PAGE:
Baby with measles sparks six-hour emergency room alert

Jack GramenzAAP
People who went to a hospital emergency department on Friday may have been exposed to measles. (Bianca De Marchi/AAP PHOTOS)
Camera IconPeople who went to a hospital emergency department on Friday may have been exposed to measles. (Bianca De Marchi/AAP PHOTOS) Credit: AAP

People who attended an emergency department over a nearly six-hour window are being warned to watch for measles symptoms after a baby was confirmed to have the disease.

The child was too young to have been vaccinated and recently returned from south Asia, where ongoing outbreaks have been reported in several countries.

NSW Health has warned that people might have been exposed at western Sydney's Blacktown Hospital emergency department between 9.30am and 3pm on Friday.

Measles symptoms include fever, runny nose, sore eyes and a cough that can appear between a week and 18 days after being exposed.

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"It's important for people to stay vigilant if they've been exposed and if they develop symptoms, to please call ahead to their GP or emergency department to ensure they do not spend time in the waiting room with other patients," Western Sydney Health District's Catherine Bateman said on Wednesday.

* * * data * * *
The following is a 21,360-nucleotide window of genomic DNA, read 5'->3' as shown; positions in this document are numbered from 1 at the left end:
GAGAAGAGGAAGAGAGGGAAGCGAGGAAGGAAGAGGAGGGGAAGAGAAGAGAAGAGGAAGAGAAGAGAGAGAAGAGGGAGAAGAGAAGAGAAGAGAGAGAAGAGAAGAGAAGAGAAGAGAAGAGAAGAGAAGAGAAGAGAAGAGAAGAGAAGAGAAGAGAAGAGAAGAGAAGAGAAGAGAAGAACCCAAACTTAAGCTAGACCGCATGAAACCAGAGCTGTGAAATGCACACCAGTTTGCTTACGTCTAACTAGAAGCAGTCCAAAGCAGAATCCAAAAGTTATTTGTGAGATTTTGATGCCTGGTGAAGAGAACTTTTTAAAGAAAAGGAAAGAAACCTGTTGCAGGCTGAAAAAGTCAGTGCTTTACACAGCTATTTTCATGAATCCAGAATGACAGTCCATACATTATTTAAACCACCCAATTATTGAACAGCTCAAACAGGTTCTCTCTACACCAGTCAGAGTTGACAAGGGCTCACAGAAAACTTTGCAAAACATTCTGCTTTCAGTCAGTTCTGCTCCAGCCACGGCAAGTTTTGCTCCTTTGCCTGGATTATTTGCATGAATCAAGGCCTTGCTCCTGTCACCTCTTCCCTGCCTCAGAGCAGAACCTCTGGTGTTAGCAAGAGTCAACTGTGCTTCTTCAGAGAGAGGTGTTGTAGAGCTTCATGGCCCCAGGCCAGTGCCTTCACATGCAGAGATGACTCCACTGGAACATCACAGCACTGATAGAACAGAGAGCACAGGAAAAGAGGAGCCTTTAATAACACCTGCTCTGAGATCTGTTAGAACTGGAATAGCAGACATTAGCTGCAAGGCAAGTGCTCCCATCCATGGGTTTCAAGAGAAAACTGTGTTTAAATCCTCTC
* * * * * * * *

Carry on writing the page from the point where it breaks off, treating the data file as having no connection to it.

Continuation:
Initial symptoms are usually followed by a red, blotchy rash spreading from the head to the rest of the body after three or four days, she added.

"This should be a reminder for everyone to check that they are protected against measles, which is very infectious," Dr Bateman said.

NSW Health Minister Ryan Park said the case was similar to others seen recently as it involved a child who was too young to be vaccinated and had returned from overseas.

"We're asking people who were at the location on that day to be on the lookout for symptoms," he said.

"By remaining vigilant we can protect each other and the community."

The combined measles-mumps-rubella vaccine is available on the national immunisation program for babies aged 12 to 18 months and can be available earlier for those travelling to high-risk areas.

It is also free in NSW for people born from 1966 onwards who have not been previously vaccinated.

NSW Health earlier in February warned about potential measles exposures on a school bus and the emergency department at Murwillumbah Hospital, in the Northern Rivers region.

It came after three more alerts for the highly contagious virus in NSW, Victoria and the ACT in January.

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